Published in Suburban Trends, April 11, 2016
In your paper's "Our View" editorial on April 3, you quote Benjamin Franklin at the end of the Constitutional Convention of 1787, in which he stated when asked what kind of government had been formed he replied "A Republic, if you can keep it." The problem with your quote is in the question that was asked of Franklin; the question was not whether we had a republic or a monarchy but rather whether or not we had a republic or a democracy.
No doubt it was an innocent oversight by your editorial staff but many times the question is misquoted on purpose so that the resistance to democracy by the founders is hidden from the American people.
It wasn't just Benjamin Franklin who warned against the dangers of democracy (which is unbridled majority rule with no restraints on government power; whatever the mob wants it gets).
Published in The Record, April 20, 2016
Regarding "Kerry's visit to Hiroshima" (The Record Your Views, April 16, Bob Nesoff):
As a Libertarian defender of individual rights on all issues, I'm not a big defender of President Obama (any more than I was of George W. Bush). Democrats and Republicans both follow the establishment line on foreign policy, which is never-ending global intervention.
However, the recent visit of Secretary of State John Kerry to Hiroshima has come under fire by some, including a recent letter to the editor.
Published in Suburban Trends, Feb. 10, 2016
In a recent letter (Suburban Trends Jan. 31), it was suggested that the idea of self-ownership or individual sovereignty over one’s person is somehow a "flawed" belief. The writer was arguing from a theological standpoint based on her faith.
My question to her would be, how do you intend to implement your beliefs without using the power of the state to impose your faith and values on people who don’t necessarily agree with your beliefs?
I have long argued that religious "social conservatives" have a hostility to the ideals of individual liberty that is just as authoritarian as the anti-liberty beliefs of the "liberal progressive secular humanist" types who want to micromanage your life for you. Despite the seeming hostility between these two groups, they have much in common.
Published in Suburban Trends, Dec. 16, 2015
In your December 9, "Our View" editorial ("Our Take On Guns"), you state that you desire a discussion and debate on what the Second Amendment means.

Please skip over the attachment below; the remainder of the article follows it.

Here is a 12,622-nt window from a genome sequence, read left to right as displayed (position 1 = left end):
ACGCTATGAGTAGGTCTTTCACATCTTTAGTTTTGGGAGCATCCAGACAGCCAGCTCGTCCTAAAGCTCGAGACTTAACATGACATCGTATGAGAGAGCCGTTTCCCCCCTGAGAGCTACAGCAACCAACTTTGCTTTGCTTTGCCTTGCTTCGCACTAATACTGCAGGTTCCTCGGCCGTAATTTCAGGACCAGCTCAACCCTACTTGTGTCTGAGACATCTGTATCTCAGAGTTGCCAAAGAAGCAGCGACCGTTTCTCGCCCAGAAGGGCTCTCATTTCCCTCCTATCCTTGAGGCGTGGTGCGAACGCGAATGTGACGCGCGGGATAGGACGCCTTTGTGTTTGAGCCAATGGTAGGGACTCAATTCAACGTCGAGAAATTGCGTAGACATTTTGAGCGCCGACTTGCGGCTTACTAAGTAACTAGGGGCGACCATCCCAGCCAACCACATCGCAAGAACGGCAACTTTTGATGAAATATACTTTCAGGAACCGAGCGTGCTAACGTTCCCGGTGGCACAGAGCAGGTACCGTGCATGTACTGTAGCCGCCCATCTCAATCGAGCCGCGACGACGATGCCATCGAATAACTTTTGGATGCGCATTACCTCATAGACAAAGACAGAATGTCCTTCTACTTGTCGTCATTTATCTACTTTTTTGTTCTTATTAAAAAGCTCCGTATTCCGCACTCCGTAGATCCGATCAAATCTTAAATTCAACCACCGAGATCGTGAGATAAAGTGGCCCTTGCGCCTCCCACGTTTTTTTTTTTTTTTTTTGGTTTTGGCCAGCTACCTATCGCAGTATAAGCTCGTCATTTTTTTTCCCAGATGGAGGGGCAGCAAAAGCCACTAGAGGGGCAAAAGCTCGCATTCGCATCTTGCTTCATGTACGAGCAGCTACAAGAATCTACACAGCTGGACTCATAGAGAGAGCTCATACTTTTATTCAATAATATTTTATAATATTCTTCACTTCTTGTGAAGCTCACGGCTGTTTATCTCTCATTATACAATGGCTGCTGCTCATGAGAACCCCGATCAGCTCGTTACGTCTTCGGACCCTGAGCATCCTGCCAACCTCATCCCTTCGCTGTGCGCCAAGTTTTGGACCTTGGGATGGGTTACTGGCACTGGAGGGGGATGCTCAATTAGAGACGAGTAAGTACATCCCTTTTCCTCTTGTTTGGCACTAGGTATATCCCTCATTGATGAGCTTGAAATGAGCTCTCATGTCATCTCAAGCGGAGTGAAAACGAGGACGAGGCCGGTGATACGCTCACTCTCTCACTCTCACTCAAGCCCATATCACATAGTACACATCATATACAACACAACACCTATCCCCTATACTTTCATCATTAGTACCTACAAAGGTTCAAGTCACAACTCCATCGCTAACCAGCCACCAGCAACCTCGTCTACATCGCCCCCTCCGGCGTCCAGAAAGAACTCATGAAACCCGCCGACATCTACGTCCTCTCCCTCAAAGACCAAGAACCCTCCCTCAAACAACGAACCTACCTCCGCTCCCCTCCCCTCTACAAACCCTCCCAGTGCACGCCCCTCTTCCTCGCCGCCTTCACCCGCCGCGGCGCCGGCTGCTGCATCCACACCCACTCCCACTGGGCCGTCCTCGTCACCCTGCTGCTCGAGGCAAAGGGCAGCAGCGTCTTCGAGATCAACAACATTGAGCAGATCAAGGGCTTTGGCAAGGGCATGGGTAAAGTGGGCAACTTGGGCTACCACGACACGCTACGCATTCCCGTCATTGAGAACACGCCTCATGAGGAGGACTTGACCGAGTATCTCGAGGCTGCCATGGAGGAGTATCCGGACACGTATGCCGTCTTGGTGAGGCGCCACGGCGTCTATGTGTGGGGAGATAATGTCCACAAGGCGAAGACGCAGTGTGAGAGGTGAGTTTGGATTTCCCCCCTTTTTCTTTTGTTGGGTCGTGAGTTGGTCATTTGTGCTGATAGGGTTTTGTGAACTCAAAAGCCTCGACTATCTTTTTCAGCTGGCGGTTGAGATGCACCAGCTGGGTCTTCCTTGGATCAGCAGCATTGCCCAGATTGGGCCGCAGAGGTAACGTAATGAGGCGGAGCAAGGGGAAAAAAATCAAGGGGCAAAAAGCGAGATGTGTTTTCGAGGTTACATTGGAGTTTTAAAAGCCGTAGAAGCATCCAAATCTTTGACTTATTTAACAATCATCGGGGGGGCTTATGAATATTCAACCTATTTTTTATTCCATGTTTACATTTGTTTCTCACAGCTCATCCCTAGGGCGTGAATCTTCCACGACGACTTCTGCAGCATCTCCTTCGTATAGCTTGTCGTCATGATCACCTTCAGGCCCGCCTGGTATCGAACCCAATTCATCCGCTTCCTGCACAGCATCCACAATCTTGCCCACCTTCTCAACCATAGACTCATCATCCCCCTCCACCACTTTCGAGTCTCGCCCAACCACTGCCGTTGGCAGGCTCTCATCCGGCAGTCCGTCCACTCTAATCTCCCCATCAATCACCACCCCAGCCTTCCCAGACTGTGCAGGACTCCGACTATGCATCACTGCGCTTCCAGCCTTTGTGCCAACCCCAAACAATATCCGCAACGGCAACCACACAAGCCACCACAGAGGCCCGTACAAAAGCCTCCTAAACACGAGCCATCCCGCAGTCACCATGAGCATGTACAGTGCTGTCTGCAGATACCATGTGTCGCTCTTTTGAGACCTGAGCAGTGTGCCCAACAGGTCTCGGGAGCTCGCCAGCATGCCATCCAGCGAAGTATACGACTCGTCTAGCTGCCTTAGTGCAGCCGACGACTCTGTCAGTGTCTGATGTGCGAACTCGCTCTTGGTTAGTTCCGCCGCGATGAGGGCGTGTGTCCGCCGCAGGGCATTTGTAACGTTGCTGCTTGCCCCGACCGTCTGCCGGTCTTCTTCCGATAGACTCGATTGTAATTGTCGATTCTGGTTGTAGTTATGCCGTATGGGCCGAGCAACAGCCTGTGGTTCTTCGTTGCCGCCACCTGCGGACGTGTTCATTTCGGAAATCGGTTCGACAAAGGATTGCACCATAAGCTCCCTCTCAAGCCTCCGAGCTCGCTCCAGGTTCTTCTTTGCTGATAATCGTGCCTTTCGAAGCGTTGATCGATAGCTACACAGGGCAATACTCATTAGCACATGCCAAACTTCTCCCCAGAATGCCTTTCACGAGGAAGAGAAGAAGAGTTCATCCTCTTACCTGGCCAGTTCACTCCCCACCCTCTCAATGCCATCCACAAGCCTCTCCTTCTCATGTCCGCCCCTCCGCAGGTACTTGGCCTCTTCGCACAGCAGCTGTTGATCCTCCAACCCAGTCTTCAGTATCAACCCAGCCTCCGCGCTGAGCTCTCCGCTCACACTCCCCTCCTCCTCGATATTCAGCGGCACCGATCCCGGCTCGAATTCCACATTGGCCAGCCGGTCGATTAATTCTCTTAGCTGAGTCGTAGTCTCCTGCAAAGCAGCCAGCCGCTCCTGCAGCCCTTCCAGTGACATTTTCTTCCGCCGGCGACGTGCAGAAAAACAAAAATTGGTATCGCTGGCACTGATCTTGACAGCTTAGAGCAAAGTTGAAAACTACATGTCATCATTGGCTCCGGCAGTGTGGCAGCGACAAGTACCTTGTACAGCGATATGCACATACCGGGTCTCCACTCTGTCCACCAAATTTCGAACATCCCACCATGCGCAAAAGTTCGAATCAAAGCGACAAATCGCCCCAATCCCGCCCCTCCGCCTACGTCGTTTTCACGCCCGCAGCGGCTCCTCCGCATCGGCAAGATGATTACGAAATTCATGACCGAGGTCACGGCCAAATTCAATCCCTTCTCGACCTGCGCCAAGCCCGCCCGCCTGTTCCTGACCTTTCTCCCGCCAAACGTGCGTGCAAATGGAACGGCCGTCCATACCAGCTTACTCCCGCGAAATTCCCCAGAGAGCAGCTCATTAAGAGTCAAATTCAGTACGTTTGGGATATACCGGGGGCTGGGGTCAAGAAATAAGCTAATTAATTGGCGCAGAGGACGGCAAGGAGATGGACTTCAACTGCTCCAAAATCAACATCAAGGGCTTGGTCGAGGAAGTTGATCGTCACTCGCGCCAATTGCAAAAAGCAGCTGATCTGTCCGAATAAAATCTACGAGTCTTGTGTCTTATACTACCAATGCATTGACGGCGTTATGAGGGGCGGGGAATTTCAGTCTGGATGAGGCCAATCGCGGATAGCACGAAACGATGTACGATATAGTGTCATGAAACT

I'm going to surprise you and your readers by saying the Second Amendment does not give you the right to own a firearm; in fact the entire Bill of Rights gives no rights whatsoever! If there was no Constitution and Bill of Rights, you would still have all the rights you possess by virtue of the fact that you exist as an individual human being.
Our individual liberties come from our humanity, as so eloquently stated by Judge Andrew Napolitano. The Constitution and the Bill of Rights only guarantee and protect those rights from government infringement; the don't grant them.
Published in the Bergen Record, December 5, 2015
Regarding "Religion used to hide bigotry" (Your Views, Nov. 28) and "Why a friend is suing me: the Arlene's Flowers story" (Other Views, Nov. 25):
I would say the letter writer is hiding his own bigotry towards the concepts of individual freedom of choice and the right of freedom of association.
At the outset of this letter, let me make clear that as a Libertarian individualist and activist that I am not really enamored of any flag. They are all symbols of nationalism and statism, both of which are collectivist philosophies and ideologies that believe the individual should be subordinate to the so-called "greater good."
Having said this, let me also make clear that the current frenzy over the Confederate battle flag (erroneously referred to by many as the "Stars and Bars," which was the flag of the Confederate government) shows that the "politically correct" liberal crowd is just as intolerant and hateful as the people they claim to be against!
Once again government goes too far
Much has been in the news recently about the so-called Religious Freedom Restoration Act in Indiana and also in Arkansas. Sadly, all sides in this debate focus on the wrong issues.
We already have a Religious Freedom Act – it’s called the First Amendment to the Constitution! The real issue is property rights and the right of individual business owners to choose their customers – bringing religion into this debate only clouds the issue.